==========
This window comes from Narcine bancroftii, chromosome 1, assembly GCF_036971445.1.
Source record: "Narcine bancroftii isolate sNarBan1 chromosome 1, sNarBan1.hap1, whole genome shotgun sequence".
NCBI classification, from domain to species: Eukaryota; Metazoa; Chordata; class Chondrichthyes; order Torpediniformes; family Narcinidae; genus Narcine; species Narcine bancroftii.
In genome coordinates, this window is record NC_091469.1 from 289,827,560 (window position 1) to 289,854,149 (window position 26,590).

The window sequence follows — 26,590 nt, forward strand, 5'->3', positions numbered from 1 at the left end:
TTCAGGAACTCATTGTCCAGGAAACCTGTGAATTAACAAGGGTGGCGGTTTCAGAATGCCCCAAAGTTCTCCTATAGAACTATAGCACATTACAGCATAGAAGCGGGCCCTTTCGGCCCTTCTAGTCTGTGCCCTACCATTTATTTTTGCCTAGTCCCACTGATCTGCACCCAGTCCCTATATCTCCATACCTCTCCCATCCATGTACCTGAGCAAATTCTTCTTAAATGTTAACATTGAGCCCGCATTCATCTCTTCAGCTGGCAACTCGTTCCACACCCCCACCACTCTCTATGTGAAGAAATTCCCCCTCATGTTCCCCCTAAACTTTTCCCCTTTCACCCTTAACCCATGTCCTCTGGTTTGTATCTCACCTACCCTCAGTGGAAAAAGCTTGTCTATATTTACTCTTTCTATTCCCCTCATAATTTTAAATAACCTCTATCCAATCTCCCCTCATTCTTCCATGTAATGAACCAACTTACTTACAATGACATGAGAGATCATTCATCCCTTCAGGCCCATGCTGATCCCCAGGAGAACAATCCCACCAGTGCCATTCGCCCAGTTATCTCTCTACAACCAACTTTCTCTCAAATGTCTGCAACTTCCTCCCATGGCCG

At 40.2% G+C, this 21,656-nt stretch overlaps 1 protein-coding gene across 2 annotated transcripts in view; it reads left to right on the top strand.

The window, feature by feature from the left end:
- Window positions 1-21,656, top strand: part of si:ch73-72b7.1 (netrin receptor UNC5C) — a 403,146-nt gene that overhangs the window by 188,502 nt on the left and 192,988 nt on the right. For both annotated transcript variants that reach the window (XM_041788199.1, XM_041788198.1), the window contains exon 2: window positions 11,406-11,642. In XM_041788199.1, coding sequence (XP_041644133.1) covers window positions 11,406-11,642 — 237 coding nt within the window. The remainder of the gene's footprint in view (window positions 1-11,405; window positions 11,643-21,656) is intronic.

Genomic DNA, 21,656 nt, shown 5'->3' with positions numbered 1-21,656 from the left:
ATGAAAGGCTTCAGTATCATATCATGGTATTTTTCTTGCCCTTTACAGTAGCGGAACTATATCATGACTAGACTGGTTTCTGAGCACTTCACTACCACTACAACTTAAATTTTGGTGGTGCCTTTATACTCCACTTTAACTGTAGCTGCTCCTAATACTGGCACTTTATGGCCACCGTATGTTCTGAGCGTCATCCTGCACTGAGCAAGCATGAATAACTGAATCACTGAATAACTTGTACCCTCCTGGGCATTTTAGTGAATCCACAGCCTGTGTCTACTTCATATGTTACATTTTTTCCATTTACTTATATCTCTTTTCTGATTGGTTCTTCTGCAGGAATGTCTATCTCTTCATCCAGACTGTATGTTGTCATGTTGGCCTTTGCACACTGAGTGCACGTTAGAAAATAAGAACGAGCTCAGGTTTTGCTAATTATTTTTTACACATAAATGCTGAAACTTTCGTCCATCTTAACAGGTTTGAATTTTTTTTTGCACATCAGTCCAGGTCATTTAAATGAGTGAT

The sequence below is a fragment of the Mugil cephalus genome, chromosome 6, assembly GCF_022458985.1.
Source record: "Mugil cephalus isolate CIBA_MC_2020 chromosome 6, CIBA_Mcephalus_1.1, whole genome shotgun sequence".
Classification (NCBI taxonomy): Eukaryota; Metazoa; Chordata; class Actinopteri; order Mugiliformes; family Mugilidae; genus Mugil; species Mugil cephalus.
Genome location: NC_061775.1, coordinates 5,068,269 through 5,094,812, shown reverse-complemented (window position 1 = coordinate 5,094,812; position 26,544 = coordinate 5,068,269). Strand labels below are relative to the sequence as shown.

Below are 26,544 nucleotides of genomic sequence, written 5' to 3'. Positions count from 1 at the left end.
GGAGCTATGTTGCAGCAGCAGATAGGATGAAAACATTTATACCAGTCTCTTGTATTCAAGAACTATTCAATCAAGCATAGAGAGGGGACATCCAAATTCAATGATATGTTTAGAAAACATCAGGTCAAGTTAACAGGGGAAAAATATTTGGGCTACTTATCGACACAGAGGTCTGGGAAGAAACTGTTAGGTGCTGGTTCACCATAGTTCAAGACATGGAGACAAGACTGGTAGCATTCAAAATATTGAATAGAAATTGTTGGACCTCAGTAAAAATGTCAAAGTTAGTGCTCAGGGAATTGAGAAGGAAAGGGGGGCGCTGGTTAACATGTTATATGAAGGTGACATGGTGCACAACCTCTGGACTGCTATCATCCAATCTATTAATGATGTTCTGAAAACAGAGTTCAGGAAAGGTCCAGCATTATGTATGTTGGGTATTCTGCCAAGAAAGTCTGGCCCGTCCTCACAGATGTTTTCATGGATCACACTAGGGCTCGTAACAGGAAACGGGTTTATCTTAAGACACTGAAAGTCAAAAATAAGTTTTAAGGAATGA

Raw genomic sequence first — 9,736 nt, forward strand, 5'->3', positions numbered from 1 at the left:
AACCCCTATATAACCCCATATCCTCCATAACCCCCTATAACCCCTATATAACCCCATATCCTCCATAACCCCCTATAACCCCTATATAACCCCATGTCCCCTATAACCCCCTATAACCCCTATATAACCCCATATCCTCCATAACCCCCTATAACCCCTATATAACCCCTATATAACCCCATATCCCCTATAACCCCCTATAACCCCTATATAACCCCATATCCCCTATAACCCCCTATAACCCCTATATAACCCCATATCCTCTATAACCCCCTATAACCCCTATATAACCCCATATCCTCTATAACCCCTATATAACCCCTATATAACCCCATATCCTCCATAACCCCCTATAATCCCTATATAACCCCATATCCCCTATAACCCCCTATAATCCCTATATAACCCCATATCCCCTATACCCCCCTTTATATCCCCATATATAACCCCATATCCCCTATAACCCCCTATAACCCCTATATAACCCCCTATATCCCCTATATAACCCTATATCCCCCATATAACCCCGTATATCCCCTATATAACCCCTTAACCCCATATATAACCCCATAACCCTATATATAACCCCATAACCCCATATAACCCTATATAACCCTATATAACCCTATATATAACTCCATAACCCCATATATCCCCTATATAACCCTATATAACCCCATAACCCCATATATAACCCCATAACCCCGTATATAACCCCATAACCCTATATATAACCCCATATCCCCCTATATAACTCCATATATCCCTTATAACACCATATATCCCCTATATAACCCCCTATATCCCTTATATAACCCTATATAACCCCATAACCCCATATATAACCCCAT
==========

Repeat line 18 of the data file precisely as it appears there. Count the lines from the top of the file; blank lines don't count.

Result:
Raw genomic sequence first — 9,736 nt, forward strand, 5'->3', positions numbered from 1 at the left: